Now that many of the summer annuals are winding down and the late perennials are carrying the colour load, it’s a great time to plan and plant your late winter and early spring colour.
The only problem is that many new gardeners are not quite sure just how to go about creating those eye-catching displays.
Being faced with row upon row of all kinds of different bulbs which bloom in assorted colours, at different heights and at various times can be somewhat confusing.
Unless you are a connoisseur, ignore all these hundreds of choices and stick to the basics. Keep it simple. When I was in Keukenhoff Gardens, the world’s ultimate bulb display garden just outside of Amsterdam, the most effective and memorable displays were the ones that had the fewest varieties of bulbs.
What made these displays were the shapes of the plantings and the use of contrasting colours. The secret to effective displays in your garden is to choose different varieties that bloom at the same time and select interesting colour combinations.
Let’s start with the earliest snowdrops. By themselves, they look okay, but if you plant them around the beautiful white helleborus (Christmas Rose), the effect is really quite lovely. It is difficult to find other bulbs that bloom at the same time as snowdrops, so be creative and plant them among the stunning stems of red twig dogwoods or around a large, unique piece of driftwood. Black mondo grass is also a nice companion.
Delightful yellow winter aconites often bloom at the same time or follow right behind snowdrops. Come to think of it, with snowdrops in the center, the two might make an interesting combination. These bulbs look sensational under a wonderful tree, such as a weeping laceleaf Japanese maple. I also like to see them intermingled with the rich purplish-red, winter-flowering heathers, like ‘Kramer’s Red’. Golden foliage varieties, like ‘Mary Helen’ and ‘Evergold’, will also look stunning year after year surrounded by these yellow jewels.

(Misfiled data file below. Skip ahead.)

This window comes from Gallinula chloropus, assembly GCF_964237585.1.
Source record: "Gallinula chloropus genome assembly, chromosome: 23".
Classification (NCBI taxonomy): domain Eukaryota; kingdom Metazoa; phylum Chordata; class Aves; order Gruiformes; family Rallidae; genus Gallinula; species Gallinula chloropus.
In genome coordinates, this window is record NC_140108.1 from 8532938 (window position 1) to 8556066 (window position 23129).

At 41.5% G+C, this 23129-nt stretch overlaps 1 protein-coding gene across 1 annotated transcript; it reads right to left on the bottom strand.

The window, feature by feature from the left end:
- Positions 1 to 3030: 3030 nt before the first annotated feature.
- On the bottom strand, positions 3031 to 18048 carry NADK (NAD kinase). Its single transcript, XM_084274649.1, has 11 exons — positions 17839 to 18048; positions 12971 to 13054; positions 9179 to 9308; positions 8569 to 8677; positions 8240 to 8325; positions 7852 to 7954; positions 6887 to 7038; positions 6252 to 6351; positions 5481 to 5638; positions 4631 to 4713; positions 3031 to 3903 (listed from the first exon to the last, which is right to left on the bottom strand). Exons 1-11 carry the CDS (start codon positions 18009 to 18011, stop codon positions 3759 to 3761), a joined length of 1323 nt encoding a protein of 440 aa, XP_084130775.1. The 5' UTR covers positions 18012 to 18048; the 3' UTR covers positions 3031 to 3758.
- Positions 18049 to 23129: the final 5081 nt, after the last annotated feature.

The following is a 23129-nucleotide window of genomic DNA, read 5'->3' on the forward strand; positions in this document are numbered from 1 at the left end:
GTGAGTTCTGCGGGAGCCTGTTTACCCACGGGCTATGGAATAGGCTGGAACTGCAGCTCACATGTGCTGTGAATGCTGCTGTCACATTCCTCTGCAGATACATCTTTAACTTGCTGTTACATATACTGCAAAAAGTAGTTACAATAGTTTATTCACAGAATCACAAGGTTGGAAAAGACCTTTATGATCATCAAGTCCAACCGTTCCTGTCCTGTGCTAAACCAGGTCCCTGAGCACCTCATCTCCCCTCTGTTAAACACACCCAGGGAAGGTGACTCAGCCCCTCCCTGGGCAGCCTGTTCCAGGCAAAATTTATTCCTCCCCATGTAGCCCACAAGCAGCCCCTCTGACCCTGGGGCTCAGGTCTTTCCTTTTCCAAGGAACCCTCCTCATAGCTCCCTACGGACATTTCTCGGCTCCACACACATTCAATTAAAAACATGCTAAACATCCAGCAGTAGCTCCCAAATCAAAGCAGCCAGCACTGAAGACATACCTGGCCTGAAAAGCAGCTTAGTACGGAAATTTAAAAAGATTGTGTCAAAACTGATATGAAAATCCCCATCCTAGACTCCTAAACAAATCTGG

The most charming mid-winter flowers are the miniature irises. These three-inch-high sweeties are right at home in a rock garden, and I also saw them used in window boxes at several homes in Holland.
Far more varieties are available today than ever before, but I still think the deep violet Iris reticulata and its fragrant yellow cousin, I. danfordiae, are the very best. You have to blend the two together for the best effect and put them on the lee side of larger stones for a genuine alpine display.
Once we jump into bulbs that will shine in March, all sorts of possibilities open up.
The sleeper of all bulbs has to be the striking, but often ignored, grape hyacinth (muscari). By themselves, these fragrant perennial bulbs look equally good in rock gardens, on top of rock walls, next to steps, or in sweeping drifts of mass plantings almost anywhere.
I am not quite sure which I like more, the blue or white variety, but let me assure you these are probably the longest lasting, most durable bulbs you can get. Try planting them among ground covers, like ajuga, where the two flowers complement each other.
Muscari also looks great mass planted under early-flowering shrubs and trees, like yellow forsythia, ‘Star’ magnolias, and even early-flowering cherries, like Prunus autumnalis ‘Accolade.'
In Keukenhoff Gardens, they used them extensively as solid borders around hundreds of beds, and the effect was simply breathtaking. Because muscaris bloom longer, they blend beautifully with either yellow or white daffodils, like ‘Flower Carpet’ and the elegant white ‘Thalia’ variety.
Almost any of the single early or ‘Triumph’ tulips will match the blooming season of muscari, and almost any colour of tulip, mingled with white or blue grape hyacinths, makes a great combination.
With so many bulb varieties available today, the possibilities for combinations are limitless, but pre-designed packages make it so much easier. These combinations do best in garden beds. Containers would need to be well insulated in case of severe winter cold.
More and more folks are planting in special bulb trays that look very much like waterlily containers. You simply plant them up in good soil and bury the containers in the ground. You can either lift them up and pop them into containers once the bulbs come up in spring or even better, lift them when they finish blooming to keep your garden looking tidy and let the spent bulbs die down naturally in an out-of-the-way area, for replanting next fall.
Do try some of these delightful combinations for a fabulous display next spring. They are widely available right across the country and with a little effort now, they will be a valuable addition to your garden.